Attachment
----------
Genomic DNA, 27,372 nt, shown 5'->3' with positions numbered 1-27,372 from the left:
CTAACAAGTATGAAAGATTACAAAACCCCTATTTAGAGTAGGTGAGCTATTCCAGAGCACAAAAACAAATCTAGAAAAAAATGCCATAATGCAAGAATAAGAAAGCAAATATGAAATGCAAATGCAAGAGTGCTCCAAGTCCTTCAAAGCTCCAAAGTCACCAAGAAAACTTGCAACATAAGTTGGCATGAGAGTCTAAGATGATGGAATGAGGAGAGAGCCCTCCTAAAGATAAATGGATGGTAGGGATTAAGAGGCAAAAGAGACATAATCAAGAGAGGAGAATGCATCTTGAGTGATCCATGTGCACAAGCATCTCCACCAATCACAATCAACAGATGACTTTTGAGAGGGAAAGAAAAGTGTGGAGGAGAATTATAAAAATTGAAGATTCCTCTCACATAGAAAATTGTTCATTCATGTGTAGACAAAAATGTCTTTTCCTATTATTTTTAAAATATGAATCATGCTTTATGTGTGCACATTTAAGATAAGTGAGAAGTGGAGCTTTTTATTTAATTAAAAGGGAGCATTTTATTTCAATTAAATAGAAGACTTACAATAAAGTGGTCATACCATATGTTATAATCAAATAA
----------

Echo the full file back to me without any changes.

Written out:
Genomic DNA, 27,372 nt, shown 5'->3' with positions numbered 1-27,372 from the left:
CTAACAAGTATGAAAGATTACAAAACCCCTATTTAGAGTAGGTGAGCTATTCCAGAGCACAAAAACAAATCTAGAAAAAAATGCCATAATGCAAGAATAAGAAAGCAAATATGAAATGCAAATGCAAGAGTGCTCCAAGTCCTTCAAAGCTCCAAAGTCACCAAGAAAACTTGCAACATAAGTTGGCATGAGAGTCTAAGATGATGGAATGAGGAGAGAGCCCTCCTAAAGATAAATGGATGGTAGGGATTAAGAGGCAAAAGAGACATAATCAAGAGAGGAGAATGCATCTTGAGTGATCCATGTGCACAAGCATCTCCACCAATCACAATCAACAGATGACTTTTGAGAGGGAAAGAAAAGTGTGGAGGAGAATTATAAAAATTGAAGATTCCTCTCACATAGAAAATTGTTCATTCATGTGTAGACAAAAATGTCTTTTCCTATTATTTTTAAAATATGAATCATGCTTTATGTGTGCACATTTAAGATAAGTGAGAAGTGGAGCTTTTTATTTAATTAAAAGGGAGCATTTTATTTCAATTAAATAGAAGACTTACAATAAAGTGGTCATACCATATGTTATAATCAAATAA